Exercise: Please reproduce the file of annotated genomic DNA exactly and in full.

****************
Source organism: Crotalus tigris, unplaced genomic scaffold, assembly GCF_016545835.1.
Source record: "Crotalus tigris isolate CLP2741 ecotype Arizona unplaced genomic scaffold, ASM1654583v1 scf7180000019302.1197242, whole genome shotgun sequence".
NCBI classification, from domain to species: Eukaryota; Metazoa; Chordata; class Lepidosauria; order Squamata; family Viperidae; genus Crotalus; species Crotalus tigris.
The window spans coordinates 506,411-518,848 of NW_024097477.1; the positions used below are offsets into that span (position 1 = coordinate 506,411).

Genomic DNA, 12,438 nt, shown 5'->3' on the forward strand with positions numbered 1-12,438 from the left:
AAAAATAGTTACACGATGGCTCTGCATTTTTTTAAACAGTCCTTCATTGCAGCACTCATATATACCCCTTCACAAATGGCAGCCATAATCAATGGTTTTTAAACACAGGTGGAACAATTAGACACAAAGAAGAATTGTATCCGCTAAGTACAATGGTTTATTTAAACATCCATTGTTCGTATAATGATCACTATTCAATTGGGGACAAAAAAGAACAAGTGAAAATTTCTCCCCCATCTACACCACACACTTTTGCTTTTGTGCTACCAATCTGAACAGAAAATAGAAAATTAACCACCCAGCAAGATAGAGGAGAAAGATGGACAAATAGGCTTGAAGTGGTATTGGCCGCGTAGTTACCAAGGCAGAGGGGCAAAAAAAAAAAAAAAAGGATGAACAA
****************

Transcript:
Source organism: Crotalus tigris, unplaced genomic scaffold, assembly GCF_016545835.1.
Source record: "Crotalus tigris isolate CLP2741 ecotype Arizona unplaced genomic scaffold, ASM1654583v1 scf7180000019302.1197242, whole genome shotgun sequence".
NCBI classification, from domain to species: Eukaryota; Metazoa; Chordata; class Lepidosauria; order Squamata; family Viperidae; genus Crotalus; species Crotalus tigris.
The window spans coordinates 506,411-518,848 of NW_024097477.1; the positions used below are offsets into that span (position 1 = coordinate 506,411).

Genomic DNA, 12,438 nt, shown 5'->3' on the forward strand with positions numbered 1-12,438 from the left:
AAAAATAGTTACACGATGGCTCTGCATTTTTTTAAACAGTCCTTCATTGCAGCACTCATATATACCCCTTCACAAATGGCAGCCATAATCAATGGTTTTTAAACACAGGTGGAACAATTAGACACAAAGAAGAATTGTATCCGCTAAGTACAATGGTTTATTTAAACATCCATTGTTCGTATAATGATCACTATTCAATTGGGGACAAAAAAGAACAAGTGAAAATTTCTCCCCCATCTACACCACACACTTTTGCTTTTGTGCTACCAATCTGAACAGAAAATAGAAAATTAACCACCCAGCAAGATAGAGGAGAAAGATGGACAAATAGGCTTGAAGTGGTATTGGCCGCGTAGTTACCAAGGCAGAGGGGCAAAAAAAAAAAAAAAAGGATGAACAA